Nothing says “Happy Holidays” like a beautiful wreath hanging on your front door! But before you go out and spend what can be serious cash on a wreath or two why don’t you try making one instead? As I mentioned in my last post, I went to a wreath making workshop this past weekend at my local nature center with my mother and grandmother.
As it turns out, making wreaths is both easy and cheap!
Here is what you need if you want to try making one yourself:
- Floral wire
- Wire cutters
- A wire wreath frame (look for these at Walmart or your local dollar store)
- Pine branches (we used frasier fir, but any kind will do)
- Decorations (such as bells, ribbons, pine cones, etc.)
Now that you have gathered your supplies, here is what you’re going to do:
- Cut your branches into 5” pieces.
- Make small bunches out of your branches (4 to 6 pieces per bunch).
- Attach your wire to your frame by wrapping it around the cross section. In other words, wrap the wire where a horizontal wire meets a vertical wire.
- Lay one of your bunches down and wrap it twice with wire. Pull the wire tight to ensure it is secure.
- Place your next bunch so that it is slightly overlapping the first, covering the wire attaching the first bunch.
- Repeat this process until your bunches go all the way around the frame.
- Tie off your wire, wrapping it around the cross section like you did when you first attached it.
I wrapped a thick ribbon around my wreath to give it a little flare but you can also go for a very natural look, attaching only dried flowers, pine cones and other natural elements.
Wreath-making = incredibly simple.
I was truly amazed and impressed when I saw a room full of beautiful wreaths from people who had never made one before!
I would encourage anyone to try this holiday craft. After all, who wouldn’t want a beautiful wreath hanging on their front door during the holiday season?
As you may have noticed, the holidays are coming. This is fantastic because the holidays are full of family, fun, traditions, baked goods,etc. etc. However, they are also extremely stressful, especially today on Black Friday!
But don’t let my ranting work you into anxiety. And if I already have, rest assured that there is a cure! That’s right, a cure for stress and an extremely trendy one at that: COLORING!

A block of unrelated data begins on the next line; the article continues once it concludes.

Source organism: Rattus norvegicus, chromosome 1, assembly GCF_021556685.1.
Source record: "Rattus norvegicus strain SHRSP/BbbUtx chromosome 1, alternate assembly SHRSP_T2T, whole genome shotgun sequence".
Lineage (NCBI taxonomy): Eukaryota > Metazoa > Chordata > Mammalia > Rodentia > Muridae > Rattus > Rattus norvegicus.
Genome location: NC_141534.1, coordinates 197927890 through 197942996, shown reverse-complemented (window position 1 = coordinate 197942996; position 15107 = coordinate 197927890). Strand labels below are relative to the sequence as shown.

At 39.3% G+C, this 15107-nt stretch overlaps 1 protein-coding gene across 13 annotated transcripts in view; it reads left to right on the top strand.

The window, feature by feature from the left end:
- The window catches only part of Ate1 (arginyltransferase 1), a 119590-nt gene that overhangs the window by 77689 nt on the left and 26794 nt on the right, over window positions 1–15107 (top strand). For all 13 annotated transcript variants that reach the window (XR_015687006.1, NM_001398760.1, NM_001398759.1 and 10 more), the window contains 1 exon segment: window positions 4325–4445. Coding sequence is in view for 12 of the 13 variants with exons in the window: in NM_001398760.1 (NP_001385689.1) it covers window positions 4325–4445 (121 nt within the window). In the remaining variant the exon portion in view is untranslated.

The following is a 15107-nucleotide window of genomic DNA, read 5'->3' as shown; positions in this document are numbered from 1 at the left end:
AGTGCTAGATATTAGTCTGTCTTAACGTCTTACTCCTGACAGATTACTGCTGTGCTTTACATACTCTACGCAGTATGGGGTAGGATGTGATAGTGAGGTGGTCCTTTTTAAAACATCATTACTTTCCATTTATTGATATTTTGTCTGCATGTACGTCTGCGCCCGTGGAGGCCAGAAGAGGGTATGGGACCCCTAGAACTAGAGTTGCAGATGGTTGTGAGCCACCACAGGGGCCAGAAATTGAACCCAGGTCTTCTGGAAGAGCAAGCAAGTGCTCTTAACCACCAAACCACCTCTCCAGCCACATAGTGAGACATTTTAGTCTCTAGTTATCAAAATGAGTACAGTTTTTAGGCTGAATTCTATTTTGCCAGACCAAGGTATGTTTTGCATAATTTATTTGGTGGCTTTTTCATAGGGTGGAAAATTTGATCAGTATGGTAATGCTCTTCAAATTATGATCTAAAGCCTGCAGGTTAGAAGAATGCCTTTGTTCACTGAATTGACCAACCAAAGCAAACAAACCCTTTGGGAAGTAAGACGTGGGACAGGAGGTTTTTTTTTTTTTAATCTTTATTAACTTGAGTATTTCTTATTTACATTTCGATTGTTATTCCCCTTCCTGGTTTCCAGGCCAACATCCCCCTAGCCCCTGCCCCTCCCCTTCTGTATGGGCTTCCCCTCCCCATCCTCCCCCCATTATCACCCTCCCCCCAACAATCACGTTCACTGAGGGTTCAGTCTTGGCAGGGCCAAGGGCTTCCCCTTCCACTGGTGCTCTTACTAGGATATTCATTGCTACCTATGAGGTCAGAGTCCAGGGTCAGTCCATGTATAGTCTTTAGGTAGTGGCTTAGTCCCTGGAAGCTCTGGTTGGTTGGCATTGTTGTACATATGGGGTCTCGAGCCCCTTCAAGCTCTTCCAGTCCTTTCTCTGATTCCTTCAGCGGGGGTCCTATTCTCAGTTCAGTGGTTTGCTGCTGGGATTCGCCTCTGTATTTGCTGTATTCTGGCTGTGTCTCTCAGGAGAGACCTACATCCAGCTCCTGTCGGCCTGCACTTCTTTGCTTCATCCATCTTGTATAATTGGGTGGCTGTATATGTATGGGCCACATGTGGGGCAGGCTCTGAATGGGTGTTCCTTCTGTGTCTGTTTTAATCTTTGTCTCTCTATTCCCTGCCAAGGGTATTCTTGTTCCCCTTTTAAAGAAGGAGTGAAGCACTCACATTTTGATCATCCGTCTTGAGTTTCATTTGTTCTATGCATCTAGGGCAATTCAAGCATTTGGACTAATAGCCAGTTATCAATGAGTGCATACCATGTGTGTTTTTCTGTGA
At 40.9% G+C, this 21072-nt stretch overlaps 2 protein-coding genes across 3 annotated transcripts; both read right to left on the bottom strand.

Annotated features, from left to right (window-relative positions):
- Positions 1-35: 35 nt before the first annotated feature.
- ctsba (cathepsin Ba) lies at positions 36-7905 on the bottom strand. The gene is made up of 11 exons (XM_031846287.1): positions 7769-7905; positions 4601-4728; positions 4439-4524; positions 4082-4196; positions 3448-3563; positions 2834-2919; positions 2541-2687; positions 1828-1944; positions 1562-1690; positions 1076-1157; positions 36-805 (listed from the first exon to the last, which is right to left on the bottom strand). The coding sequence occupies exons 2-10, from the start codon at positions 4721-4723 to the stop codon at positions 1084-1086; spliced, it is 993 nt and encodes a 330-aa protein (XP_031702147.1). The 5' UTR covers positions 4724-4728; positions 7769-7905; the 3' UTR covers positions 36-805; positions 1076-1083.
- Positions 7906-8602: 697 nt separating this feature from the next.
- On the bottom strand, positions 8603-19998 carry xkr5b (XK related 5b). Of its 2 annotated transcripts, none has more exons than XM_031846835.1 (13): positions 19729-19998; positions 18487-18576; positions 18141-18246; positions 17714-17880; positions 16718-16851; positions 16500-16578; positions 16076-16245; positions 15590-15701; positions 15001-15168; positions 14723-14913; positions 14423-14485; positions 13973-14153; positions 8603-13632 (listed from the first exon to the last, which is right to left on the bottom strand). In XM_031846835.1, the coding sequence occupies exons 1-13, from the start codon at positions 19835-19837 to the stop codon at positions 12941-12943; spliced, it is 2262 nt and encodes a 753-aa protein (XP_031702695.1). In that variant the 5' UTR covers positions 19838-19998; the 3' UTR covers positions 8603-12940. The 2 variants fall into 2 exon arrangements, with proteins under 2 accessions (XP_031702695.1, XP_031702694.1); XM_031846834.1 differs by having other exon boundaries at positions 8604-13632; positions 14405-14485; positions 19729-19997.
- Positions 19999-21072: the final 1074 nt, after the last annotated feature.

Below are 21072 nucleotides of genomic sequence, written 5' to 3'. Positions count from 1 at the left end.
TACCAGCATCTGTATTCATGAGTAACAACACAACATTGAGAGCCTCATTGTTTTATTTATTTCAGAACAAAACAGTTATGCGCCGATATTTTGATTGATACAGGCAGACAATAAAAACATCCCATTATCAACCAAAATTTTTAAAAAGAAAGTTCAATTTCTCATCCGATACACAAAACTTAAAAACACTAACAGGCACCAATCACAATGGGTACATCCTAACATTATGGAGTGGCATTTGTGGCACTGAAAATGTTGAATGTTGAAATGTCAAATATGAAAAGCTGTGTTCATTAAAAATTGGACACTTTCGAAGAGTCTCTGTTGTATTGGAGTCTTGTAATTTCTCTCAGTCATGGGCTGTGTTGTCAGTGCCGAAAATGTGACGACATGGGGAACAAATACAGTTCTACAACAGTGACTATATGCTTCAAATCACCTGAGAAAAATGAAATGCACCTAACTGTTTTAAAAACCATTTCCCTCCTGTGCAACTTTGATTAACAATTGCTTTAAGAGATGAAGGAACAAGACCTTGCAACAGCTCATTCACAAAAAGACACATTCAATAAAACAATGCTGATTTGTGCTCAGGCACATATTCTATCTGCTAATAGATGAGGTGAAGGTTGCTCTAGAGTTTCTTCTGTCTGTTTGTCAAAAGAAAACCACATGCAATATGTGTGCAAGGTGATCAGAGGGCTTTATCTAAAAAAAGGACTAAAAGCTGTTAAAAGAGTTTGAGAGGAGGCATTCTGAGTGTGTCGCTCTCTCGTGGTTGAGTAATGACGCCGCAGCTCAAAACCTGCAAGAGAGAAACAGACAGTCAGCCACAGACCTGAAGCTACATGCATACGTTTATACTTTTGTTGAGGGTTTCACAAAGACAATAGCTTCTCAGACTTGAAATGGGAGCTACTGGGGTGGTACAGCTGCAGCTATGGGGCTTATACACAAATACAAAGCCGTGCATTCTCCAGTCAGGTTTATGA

I had heard about this coloring trend a few months ago and was eager to return to what I once loved as a child. It was not until recently that I was given a coloring book by Andy’s brother and sister-in-law and was surprised by how much I love it.
Here’s a few reasons why you (whoever you are) should try coloring:
- It’s FUN! Enough said.
- It’s relaxing. Something about simply focusing on filling a space with color is cathartic and can be especially great for those of us who suffer from stress and anxiety. Filling in color and seeing a complete page can give a sense of accomplishment which is great at the end of the day when you are just lazing around watching TV.
- No experience necessary. Coloring is a great hobby because literally anyone can do it. You don’t have to be a great artist to enjoy it and make visually satisfying coloring pages.
- It’s cheap. As with anything else, there are a lot of different options and prices when it comes to buying coloring books. And even if you don’t want to invest in a book, you can simply print adult coloring pages off of the internet. Be sure to check out Pinterest for some great pages!
- It can be social. If coloring alone is fun, imagine coloring with friends! Invite your friends over for a night of coloring, wine and cheese.
As an artist, part of me wants to hate coloring as your creativity is somewhat limited. But it simply is too much fun to hate. On top of that, for those of you who are artists, I find that when I am coloring I am often inspired and find myself thinking about possible new art pieces.
Another possibility I have thought of is using my completed coloring pages for art-materials. In other words, you can take your colored pages and turn them into art pieces or craft projects.
Here’s a few DIY ideas off the top of my head:
- Homemade cards
- Christmas/Gift tags
- Wrapping paper
- Book covers
- Book Marks
So, long story short, no matter who you are, you should give coloring a go. It’s fun, cheap and can undoubtedly help you get through the stressful holiday season.
Posting once a week every Friday means that my weekly post will be falling after Thanksgiving on (duh-duh-duuuuh) Black Friday! A day when everyone will be out madly shopping as the Christmas season officially commences.
That being said, I thought I would throw an extra post out there this week to give you some ideas on how to have a creative holiday! While we all have Thanksgiving traditions that we live and die by, it is always fun to try new, creative ideas to spice up already established traditions.
Here are a few creative ideas you can add to your food-filled day:
- Homemade placemats. If you read my post from last week you know that homemade placemats can make great holiday gifts. They can also personalize your Thanksgiving dinner and table. Check out my post from last week to learn how to recycle textiles into these woven settings.
- Homemade place cards.
Whether you simply stencil letters onto card stock or use different colored paper and ribbons for embellishment, place cards can add a fun and sophisticated look to your Thanksgiving table.
- Try a new recipe! This year I will be making something I have never eaten or made: Frozen Pumpkin Pie! Here is a recipe for one version if you also want to give it a go!
So no matter how traditional or trendy your Thanksgiving is, I hope that it’s a good one!
(Cover photo found via Google Images)